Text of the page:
Canadian Forest Service Publications

Soil respiration responses to temperature are controlled more by roots than by decomposition in balsam fir ecosystems. 2003. Lavigne, M.B.; Boutin, R.; Foster, R.J.; Goodine, G.; Bernier, P.Y.; Robitaille, G. Canadian Journal of Forest Research 33: 1744-1753.

Year: 2003

Available from: Atlantic Forestry Centre

Catalog ID: 22975

Language: English

CFS Availability: Order paper copy (free)

Abstract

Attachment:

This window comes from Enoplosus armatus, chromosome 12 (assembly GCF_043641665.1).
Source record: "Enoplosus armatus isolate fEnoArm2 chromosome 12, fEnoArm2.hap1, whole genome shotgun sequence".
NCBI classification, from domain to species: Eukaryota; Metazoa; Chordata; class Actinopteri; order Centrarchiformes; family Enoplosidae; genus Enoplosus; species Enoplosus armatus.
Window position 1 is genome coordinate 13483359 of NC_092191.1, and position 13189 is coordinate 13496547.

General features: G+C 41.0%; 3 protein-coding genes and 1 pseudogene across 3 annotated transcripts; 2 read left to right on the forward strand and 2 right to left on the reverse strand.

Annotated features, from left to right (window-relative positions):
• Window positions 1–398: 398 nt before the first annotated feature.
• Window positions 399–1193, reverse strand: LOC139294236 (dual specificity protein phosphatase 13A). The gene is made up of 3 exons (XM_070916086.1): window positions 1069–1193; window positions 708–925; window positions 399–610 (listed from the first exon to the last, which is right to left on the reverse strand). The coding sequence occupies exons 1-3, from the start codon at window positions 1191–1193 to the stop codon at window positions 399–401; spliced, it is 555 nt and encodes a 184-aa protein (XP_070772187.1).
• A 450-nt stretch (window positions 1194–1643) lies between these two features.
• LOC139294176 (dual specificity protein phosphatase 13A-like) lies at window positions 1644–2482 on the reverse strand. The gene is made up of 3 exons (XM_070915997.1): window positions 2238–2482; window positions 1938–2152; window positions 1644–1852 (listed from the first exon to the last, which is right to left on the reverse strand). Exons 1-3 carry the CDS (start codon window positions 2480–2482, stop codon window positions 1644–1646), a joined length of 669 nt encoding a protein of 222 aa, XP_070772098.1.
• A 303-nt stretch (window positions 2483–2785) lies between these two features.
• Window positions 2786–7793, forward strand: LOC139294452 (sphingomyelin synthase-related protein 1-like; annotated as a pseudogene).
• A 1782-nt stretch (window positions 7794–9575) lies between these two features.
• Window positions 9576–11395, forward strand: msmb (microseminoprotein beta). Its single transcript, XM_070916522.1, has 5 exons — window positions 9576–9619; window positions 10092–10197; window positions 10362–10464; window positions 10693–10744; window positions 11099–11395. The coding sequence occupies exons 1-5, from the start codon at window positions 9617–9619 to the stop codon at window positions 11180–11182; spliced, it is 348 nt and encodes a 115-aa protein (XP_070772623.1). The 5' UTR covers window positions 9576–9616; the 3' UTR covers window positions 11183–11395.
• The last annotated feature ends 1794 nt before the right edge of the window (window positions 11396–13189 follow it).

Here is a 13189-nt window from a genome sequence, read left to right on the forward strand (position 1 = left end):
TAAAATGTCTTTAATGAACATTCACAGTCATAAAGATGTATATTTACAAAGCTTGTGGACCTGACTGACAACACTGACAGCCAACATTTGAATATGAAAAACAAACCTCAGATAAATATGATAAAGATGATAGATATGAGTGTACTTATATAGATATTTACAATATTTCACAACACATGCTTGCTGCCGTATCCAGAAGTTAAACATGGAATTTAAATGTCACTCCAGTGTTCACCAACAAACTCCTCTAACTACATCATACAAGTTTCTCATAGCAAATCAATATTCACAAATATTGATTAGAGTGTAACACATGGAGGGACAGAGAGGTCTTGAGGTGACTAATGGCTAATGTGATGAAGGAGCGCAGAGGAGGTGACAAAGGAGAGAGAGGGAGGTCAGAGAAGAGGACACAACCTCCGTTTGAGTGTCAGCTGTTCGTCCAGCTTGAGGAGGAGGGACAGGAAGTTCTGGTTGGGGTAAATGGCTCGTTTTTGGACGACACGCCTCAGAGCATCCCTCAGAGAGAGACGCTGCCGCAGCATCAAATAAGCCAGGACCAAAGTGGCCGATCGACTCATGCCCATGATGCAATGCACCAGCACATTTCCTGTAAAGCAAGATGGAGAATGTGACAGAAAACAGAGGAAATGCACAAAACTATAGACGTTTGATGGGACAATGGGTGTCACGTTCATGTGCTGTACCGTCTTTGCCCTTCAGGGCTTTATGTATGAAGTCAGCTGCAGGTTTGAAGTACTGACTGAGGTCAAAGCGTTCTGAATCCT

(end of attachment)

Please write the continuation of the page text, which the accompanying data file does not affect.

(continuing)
Concern exists that soil respiration (Rs) will increase with global warming, thereby reducing the sink strength of forest ecosystems for carbon (C) or making them sources. We measured Rs at three balsam fir (Abies balsamea (L.) Mill.) sites on a climatic gradient from 1997 to 2000 to assess potential responses to global warming. Mean annual Rs varied from 0.67 kg C.m-2.year-1 at the cool site, to 1.19 kg C.m-2.year-1 at the midtransect site, to 1.52 kg. C.m-2.year-1 at the warm site. Trenched plots were installed in 1999 to partition Rs into root respiration (Rr) and heterotrophic respiration (Rh). Differences in trenched-plot respiration (Rt) among sites were much less than differences in Rs, because trenching reduced Rs at the warm site more than at the cool site. Annual Rt was 22% less than annual Rs at the cool site, 36% less at the midtransect site, and 50% less at the warm site. After making adjustments for extraordinary decomposition of killed roots in trenched plots, it was estimated that annual Rh varied little among sites (0.40 kg C.m-2.year-1 at the cool site to 0.54 kg C.m-2.year-1 at the warm site), but annual Rt varied substantially among sites (0.24 kg C.m-2.year-1 at the cool site to 0.98 kg C.m-2.year-1 at the warm site). We conclude that Rs varied among sites, because climatically driven differences in primary productivity caused greater Rt and greater detrital production for Rh.